A 1988 study by researcher Holdaway followed British police officers over two years with respect to humour and how it helps maintain social norms within the workplace and build cohesion between officers. Stories and jokes between new recruits and existing members helped transfer attitudes and feelings that were appropriate for the work environment. In essence, humour was use to welcome people in and also instruct them about how things work and what are the office norms. The research found that delivering messages with humour helps do it in a nonthreatening way.
Smiles and laughter are often mentioned in the same breath, but their origins and purpose come from quite different places. The smile stems from an appeasement gesture rather than playfulness as we saw previously while laughter appears to stem from humour. Some recent research shows that this is only one facet of the laugh. Dr. Robert Provine a psychologist from the University of Maryland measured laughs in shopping malls and on sidewalks and found that laughing came at the expense of comments that were far from humorous. Comments such as “I see your point” and “put those cigarettes away” caused people to burst into laughter showing that laughter is more of a way to bond and formulate social relationships then purely as the result of jokes. In fact, only ten to twenty percent of laughter came from anything that even resembled something funny, showing that it is actually the person that is humorous rather than the actual comment. In other words, people were laughing to maintain bonds with the joke teller instead of as a response to the actual joke.
He also found that subordinate people will laugh simply to appease more dominant people, and that dominant people exclude themselves from the laugh so as to maintain their dominance. Controlling laughter therefore, can help control our dominance or submission to others, as well as show our acceptance or rejection of others. Therefore, a polite laugh shows that we are at least “onboard” with a person even though we might not totally agree that what they have said is in fact funny.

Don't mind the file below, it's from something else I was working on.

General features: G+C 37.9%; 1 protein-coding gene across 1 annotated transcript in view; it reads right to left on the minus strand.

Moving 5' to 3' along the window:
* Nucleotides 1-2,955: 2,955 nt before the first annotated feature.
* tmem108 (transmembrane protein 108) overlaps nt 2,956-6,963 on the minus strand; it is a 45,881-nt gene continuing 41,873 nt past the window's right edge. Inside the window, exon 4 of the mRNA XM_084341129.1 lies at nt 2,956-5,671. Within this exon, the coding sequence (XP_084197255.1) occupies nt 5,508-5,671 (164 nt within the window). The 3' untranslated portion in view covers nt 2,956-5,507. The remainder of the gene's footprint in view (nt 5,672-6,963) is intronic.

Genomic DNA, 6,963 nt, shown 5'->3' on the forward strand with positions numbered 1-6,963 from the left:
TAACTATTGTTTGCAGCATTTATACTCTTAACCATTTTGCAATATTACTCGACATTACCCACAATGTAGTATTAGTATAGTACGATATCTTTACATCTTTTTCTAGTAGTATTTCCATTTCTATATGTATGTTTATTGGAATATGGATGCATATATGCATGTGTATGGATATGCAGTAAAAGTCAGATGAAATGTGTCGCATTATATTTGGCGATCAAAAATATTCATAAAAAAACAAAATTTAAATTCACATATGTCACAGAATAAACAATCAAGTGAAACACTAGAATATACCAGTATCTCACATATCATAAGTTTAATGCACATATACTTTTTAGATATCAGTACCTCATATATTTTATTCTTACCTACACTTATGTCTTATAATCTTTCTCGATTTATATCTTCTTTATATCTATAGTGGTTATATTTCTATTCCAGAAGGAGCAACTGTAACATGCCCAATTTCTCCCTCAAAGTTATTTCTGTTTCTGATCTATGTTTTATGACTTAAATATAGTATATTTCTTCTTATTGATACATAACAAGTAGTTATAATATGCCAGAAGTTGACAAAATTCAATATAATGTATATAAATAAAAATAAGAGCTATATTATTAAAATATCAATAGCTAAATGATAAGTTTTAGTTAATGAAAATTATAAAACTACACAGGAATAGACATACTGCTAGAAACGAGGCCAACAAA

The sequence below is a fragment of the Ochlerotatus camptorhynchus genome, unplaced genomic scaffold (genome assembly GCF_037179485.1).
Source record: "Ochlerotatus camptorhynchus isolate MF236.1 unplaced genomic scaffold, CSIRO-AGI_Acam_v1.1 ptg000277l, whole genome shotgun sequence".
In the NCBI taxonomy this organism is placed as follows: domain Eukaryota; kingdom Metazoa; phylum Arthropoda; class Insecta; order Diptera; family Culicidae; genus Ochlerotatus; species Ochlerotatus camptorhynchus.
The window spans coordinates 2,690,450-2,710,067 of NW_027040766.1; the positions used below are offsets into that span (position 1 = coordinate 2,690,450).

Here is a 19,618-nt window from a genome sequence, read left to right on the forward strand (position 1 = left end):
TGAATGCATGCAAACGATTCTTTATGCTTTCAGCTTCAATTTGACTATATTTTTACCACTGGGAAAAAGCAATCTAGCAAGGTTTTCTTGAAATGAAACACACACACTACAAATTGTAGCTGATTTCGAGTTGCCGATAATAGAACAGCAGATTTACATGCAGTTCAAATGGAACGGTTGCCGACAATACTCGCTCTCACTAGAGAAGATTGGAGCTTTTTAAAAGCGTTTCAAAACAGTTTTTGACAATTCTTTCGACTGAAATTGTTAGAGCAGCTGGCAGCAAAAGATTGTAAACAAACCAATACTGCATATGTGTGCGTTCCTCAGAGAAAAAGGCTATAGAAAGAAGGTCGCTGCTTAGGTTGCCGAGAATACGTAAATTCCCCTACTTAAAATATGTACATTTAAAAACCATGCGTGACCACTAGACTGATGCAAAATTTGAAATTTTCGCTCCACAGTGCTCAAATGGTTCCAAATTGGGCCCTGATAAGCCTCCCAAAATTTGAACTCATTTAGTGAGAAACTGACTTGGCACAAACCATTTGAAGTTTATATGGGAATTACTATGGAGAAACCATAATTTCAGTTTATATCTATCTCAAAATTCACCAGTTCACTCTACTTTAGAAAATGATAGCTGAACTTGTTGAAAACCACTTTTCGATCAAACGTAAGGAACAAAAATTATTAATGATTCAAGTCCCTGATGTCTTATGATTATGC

Laughter is a form of mirroring and communicates mutual liking and well-being. It can also be used to reduce the harshness of comments or even to take comments back. Humour is an innate vocalization that fosters a sense of community and can help in learning and in creativity. It helps break down walls between different people and can act like a social lubricant to bind people together. Laughter is thirty times more likely to happen in a social setting rather than alone and studies have shown that people don’t really seem to care if the laugh is fake or real, they still tend to like people more when they laugh versus doing nothing at all. Laughing helps us build bonds and even fake laughs help because at least it shows that we are trying.